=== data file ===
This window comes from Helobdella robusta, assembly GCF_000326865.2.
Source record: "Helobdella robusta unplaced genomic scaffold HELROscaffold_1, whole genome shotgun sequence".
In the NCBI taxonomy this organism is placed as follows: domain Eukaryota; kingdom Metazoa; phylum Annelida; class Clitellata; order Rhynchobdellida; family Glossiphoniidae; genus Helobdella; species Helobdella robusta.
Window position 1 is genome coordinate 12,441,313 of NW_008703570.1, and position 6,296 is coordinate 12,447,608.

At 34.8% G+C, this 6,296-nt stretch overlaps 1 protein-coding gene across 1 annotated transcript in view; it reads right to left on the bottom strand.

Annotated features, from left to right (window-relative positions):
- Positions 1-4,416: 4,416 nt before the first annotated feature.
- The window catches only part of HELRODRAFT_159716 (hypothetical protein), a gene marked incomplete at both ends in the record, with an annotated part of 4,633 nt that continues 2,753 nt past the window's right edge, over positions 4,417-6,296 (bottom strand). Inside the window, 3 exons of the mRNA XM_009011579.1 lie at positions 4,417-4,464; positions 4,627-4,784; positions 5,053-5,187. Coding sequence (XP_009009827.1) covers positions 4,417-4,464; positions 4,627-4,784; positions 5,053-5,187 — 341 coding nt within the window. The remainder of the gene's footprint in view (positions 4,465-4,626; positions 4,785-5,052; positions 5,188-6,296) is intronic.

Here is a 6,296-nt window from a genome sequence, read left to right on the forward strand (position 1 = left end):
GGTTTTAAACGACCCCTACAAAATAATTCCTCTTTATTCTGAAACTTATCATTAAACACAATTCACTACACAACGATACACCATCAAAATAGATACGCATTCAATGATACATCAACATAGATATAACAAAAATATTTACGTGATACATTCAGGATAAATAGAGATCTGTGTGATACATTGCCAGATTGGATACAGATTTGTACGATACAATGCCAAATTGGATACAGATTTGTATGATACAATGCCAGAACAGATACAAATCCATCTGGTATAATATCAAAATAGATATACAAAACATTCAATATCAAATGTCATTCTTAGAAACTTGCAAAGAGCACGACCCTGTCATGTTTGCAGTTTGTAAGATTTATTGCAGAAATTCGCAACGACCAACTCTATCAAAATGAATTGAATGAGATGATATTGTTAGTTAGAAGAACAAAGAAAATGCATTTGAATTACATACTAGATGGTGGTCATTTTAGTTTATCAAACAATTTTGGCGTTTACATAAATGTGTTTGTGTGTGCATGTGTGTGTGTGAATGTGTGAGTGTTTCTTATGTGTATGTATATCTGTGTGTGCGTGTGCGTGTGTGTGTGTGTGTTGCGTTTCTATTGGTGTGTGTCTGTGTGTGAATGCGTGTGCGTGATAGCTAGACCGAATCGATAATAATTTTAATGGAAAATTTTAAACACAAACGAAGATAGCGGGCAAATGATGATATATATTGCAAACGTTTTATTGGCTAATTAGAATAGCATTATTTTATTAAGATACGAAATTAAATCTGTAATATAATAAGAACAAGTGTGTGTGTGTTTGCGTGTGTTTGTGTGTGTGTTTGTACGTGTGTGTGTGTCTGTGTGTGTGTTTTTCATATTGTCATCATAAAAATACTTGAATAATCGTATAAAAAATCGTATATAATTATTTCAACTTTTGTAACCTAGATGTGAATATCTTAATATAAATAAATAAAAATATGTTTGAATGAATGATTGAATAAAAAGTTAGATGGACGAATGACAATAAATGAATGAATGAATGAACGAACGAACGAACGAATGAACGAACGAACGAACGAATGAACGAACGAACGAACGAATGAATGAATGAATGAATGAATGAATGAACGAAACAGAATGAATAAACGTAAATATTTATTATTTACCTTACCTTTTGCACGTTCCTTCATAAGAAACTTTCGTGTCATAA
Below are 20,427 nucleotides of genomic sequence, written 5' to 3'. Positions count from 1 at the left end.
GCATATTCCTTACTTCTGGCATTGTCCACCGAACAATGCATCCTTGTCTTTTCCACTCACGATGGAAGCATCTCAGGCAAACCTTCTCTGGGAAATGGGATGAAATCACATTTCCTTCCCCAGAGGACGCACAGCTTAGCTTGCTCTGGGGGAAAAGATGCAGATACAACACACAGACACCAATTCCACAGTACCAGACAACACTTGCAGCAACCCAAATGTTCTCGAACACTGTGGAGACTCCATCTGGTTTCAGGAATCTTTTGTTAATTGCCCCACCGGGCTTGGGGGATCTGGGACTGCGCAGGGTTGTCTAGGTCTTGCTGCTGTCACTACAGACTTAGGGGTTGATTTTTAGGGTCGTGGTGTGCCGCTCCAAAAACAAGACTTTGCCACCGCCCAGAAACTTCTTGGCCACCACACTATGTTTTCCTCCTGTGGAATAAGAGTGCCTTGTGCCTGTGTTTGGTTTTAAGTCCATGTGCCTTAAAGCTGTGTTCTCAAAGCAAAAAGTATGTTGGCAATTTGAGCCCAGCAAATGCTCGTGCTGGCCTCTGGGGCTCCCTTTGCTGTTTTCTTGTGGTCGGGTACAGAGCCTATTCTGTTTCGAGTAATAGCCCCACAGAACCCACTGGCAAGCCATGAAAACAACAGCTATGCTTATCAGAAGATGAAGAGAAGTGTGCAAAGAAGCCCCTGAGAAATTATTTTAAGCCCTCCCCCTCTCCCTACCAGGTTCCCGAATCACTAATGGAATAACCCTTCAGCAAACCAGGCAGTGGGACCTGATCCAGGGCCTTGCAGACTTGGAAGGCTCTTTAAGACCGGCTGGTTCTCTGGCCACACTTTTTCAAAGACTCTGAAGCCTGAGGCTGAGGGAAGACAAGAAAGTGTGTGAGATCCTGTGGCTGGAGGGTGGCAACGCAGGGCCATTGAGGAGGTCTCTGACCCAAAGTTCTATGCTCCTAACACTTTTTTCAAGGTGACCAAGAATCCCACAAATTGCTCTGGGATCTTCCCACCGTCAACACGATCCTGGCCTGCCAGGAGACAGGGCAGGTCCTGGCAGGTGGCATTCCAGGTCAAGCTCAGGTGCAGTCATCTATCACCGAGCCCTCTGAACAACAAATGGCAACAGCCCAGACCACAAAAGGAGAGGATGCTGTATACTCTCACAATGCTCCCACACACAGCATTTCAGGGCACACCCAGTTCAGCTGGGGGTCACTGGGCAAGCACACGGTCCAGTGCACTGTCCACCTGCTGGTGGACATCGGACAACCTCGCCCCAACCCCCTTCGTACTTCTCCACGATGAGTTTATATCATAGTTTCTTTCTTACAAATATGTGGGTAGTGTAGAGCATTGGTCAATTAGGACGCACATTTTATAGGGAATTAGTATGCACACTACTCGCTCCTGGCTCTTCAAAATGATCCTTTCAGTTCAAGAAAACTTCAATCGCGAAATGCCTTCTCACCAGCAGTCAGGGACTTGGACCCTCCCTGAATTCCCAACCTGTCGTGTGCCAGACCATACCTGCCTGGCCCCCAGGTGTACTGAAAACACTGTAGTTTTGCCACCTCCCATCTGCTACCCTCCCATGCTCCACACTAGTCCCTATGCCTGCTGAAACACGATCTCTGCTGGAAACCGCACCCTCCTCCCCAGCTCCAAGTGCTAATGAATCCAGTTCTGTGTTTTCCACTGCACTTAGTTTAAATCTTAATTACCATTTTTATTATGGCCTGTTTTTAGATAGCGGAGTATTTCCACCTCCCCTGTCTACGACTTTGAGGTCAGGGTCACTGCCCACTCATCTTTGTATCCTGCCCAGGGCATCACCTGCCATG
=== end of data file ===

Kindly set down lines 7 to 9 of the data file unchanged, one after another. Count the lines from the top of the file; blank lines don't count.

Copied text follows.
- Positions 1-4,416: 4,416 nt before the first annotated feature.
- The window catches only part of HELRODRAFT_159716 (hypothetical protein), a gene marked incomplete at both ends in the record, with an annotated part of 4,633 nt that continues 2,753 nt past the window's right edge, over positions 4,417-6,296 (bottom strand). Inside the window, 3 exons of the mRNA XM_009011579.1 lie at positions 4,417-4,464; positions 4,627-4,784; positions 5,053-5,187. Coding sequence (XP_009009827.1) covers positions 4,417-4,464; positions 4,627-4,784; positions 5,053-5,187 — 341 coding nt within the window. The remainder of the gene's footprint in view (positions 4,465-4,626; positions 4,785-5,052; positions 5,188-6,296) is intronic.

Here is a 6,296-nt window from a genome sequence, read left to right on the forward strand (position 1 = left end):